A previous post expressed a wish that students for whom I write letters of recommendation (in some cases, many letters of recommendation) let me know the results of their applications. It was interesting to read the comments from students who said that it had not occurred to them to inform their letter writers about application outcomes.
A related situation came to my attention recently when a colleague who is a director of an undergraduate summer research program lamented that a surprising number of applicants do not respond when he sends out acceptance letters. This program is highly competitive and has a limited number of available positions each summer. There is always a long waiting list of excellent applicants, so if a student who gets a first-round offer has decided to accept another position for the summer, it's nice to know that so that those on the waiting list can get an offer sooner rather than later.
According to my colleague, 50-60% of the first-round offers get an immediate reply and acceptance. The rest don't reply right away. Some eventually reply (there is a deadline by which a response must be received or the offer is rescinded), and either accept or decline the offer. Some never reply at all.
My colleague spends a lot of time organizing and administering this program as a university 'service' activity, including time in the summer when he is not even paid a salary by the university. I suppose this makes him somewhat sensitive to perceived rudeness in the students to whom he is devoting all this time, even if the students have no way of knowing that he is volunteering his time to give them a (well-paid) research opportunity.
I used to have his job running this program, and I don't recall having so much of a problem with non-responders. There are several possible explanations for this:
1 - The number of non-responders has not actually increased with time, and it is my memory that is at fault. Perhaps I don't remember because it didn't bother me at the time. (note: I think this explanation is unlikely)
2 - The number of non-responders has increased with time because:
(a) Students today have a greater sense of entitlement than they did 6-10 years ago when I ran the program.We are here to serve them, and it doesn't occur to them to make the effort to communicate.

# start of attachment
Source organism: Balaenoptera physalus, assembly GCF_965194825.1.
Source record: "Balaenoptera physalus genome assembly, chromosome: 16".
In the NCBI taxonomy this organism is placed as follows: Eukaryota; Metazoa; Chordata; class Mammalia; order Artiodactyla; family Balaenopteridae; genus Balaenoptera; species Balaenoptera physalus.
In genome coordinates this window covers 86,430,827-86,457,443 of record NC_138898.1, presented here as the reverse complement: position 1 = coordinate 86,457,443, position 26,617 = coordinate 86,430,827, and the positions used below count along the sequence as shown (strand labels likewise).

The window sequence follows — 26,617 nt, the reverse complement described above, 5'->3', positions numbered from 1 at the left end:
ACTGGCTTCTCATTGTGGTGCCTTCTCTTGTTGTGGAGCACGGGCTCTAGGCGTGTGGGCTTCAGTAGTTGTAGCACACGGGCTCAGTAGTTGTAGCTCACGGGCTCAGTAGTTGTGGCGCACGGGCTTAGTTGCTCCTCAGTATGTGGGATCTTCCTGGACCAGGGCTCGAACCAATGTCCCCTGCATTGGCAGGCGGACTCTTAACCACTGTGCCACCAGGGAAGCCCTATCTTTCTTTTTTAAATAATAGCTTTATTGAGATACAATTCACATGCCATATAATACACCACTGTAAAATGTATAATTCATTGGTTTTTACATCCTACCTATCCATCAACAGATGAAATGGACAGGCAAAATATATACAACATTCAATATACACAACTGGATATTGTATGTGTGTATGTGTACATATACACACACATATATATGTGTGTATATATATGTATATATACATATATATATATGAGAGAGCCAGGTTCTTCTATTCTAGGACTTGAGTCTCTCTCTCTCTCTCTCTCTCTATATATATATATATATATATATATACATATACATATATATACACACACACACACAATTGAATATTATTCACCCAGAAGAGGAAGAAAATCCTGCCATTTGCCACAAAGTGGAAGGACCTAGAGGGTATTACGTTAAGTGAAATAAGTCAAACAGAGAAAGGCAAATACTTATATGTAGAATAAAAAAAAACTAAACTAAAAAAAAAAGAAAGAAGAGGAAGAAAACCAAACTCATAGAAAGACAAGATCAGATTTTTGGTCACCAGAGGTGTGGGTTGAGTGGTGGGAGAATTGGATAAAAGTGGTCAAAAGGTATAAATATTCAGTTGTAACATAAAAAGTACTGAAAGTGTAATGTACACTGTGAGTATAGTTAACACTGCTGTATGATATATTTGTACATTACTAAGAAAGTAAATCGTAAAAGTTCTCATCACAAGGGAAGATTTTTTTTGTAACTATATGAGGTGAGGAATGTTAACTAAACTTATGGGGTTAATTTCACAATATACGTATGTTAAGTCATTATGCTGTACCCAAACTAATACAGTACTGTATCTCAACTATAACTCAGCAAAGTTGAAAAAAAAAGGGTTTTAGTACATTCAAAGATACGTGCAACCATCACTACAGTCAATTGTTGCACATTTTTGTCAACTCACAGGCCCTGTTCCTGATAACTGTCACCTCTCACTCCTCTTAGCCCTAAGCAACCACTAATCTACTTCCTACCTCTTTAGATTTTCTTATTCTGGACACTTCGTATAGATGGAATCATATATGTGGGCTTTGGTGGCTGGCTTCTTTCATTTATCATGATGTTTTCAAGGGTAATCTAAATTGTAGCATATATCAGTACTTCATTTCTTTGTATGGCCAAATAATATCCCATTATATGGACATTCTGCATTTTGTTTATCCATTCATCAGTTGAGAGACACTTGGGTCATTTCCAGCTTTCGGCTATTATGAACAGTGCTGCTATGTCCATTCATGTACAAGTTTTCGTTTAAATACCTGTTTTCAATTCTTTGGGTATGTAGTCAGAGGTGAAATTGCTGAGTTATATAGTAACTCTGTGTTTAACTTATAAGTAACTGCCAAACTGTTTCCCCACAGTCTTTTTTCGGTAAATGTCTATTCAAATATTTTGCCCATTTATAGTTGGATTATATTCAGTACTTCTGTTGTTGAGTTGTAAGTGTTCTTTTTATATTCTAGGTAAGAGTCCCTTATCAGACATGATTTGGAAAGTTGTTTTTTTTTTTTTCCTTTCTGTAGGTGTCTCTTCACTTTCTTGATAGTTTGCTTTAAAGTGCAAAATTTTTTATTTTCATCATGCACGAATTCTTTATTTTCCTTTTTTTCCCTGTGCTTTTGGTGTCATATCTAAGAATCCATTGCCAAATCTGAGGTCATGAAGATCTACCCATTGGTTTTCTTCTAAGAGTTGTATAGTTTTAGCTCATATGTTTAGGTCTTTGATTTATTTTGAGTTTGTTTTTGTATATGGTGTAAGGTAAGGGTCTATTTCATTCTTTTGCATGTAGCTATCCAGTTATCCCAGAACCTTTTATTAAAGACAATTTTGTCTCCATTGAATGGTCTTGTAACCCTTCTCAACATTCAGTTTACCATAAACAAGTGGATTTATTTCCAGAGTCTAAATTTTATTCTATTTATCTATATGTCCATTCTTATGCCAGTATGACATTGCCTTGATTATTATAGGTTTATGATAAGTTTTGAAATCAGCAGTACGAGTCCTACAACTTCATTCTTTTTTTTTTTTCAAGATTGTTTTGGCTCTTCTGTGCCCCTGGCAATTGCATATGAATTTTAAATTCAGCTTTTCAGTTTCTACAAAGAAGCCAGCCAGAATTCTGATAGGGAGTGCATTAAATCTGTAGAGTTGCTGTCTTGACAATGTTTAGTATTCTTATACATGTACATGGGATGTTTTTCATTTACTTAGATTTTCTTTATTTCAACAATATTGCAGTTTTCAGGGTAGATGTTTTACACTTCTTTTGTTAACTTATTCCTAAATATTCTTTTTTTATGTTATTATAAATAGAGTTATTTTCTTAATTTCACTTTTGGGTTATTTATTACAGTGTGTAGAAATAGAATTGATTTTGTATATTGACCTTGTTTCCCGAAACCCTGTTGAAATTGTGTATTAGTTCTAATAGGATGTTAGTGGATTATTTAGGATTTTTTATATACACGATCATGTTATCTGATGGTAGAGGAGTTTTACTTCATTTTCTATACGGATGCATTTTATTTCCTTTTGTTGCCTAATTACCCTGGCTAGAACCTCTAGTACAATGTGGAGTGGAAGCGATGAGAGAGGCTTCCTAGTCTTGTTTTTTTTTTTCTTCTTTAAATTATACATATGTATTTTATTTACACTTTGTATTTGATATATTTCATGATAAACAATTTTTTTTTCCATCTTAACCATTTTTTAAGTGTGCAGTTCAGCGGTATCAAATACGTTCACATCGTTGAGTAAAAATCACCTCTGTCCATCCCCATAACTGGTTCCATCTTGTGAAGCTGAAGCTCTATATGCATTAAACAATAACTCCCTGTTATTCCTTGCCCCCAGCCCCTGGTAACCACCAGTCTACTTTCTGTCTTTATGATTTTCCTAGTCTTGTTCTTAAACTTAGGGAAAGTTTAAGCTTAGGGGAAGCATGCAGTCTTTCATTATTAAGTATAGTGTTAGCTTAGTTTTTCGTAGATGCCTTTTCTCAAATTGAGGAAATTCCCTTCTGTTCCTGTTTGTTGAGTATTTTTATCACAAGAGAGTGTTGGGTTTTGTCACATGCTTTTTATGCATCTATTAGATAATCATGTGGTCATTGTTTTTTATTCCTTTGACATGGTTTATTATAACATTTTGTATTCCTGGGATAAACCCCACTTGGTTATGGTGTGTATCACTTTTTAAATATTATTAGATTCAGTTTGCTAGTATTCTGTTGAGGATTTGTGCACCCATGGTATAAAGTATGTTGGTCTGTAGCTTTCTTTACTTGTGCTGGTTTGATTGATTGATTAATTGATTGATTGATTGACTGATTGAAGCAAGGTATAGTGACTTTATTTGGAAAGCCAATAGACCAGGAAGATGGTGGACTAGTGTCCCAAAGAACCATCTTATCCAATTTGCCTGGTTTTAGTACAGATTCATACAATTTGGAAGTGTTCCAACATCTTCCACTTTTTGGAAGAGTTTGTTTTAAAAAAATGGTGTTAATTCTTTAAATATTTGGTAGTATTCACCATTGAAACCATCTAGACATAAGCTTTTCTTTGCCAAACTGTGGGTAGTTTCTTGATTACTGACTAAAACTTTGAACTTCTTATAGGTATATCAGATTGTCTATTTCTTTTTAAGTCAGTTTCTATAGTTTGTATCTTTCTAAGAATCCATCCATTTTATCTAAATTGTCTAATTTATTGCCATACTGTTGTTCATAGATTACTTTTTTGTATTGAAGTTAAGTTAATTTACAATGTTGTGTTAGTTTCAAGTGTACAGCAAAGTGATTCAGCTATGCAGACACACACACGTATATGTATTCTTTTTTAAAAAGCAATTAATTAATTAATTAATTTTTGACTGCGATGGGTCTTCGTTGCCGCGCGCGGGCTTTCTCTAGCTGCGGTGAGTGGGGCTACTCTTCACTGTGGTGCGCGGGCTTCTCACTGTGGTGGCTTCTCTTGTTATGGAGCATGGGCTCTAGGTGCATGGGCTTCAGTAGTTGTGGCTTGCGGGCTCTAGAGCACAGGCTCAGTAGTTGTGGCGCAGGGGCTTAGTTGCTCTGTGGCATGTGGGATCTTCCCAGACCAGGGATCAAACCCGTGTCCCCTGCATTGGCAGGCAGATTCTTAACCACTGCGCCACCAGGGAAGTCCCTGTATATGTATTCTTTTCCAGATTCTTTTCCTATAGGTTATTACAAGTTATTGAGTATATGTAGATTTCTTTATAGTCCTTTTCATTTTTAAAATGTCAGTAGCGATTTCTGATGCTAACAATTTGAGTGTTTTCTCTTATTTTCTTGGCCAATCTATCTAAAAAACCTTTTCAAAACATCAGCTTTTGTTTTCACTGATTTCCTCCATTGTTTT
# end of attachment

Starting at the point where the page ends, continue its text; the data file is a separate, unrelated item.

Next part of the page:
(b) Students today have many more options for summer research programs and some students likely have several offers. They make a decision to accept one position, and then they forget about the others.
(c) The current research program director sends out offer letters that are worded in such a way that does not seem (to the students) to require a response.
2c was my preferred interpretation until I saw the offer letters. Maybe some students don't read all the way through the letter, but it does clearly state that a reply of some sort is expected soon. So I suppose 2c could be amended to read "Students don't read the offer letter thoroughly".
I am glad that students have many opportunities for research experiences these days and don't have to have some of the awful summer job experiences that I had in my youth. Nevertheless, it is never too soon to learn Academic Etiquette, including learning what is an appropriate level of communication.
In fact, soon after my colleague complained to me about the lack of communication by undergraduates, one of my own undergrad research assistants asked me if I thought he was emailing his summer research advisor (at another university) too much. I asked him how often he had been emailing this professor, and he said that he had sent two emails within two weeks about [short list of important topics]. I laughed (kindly) and assured him that he was well within the realm of reasonable for the number and topics of emails.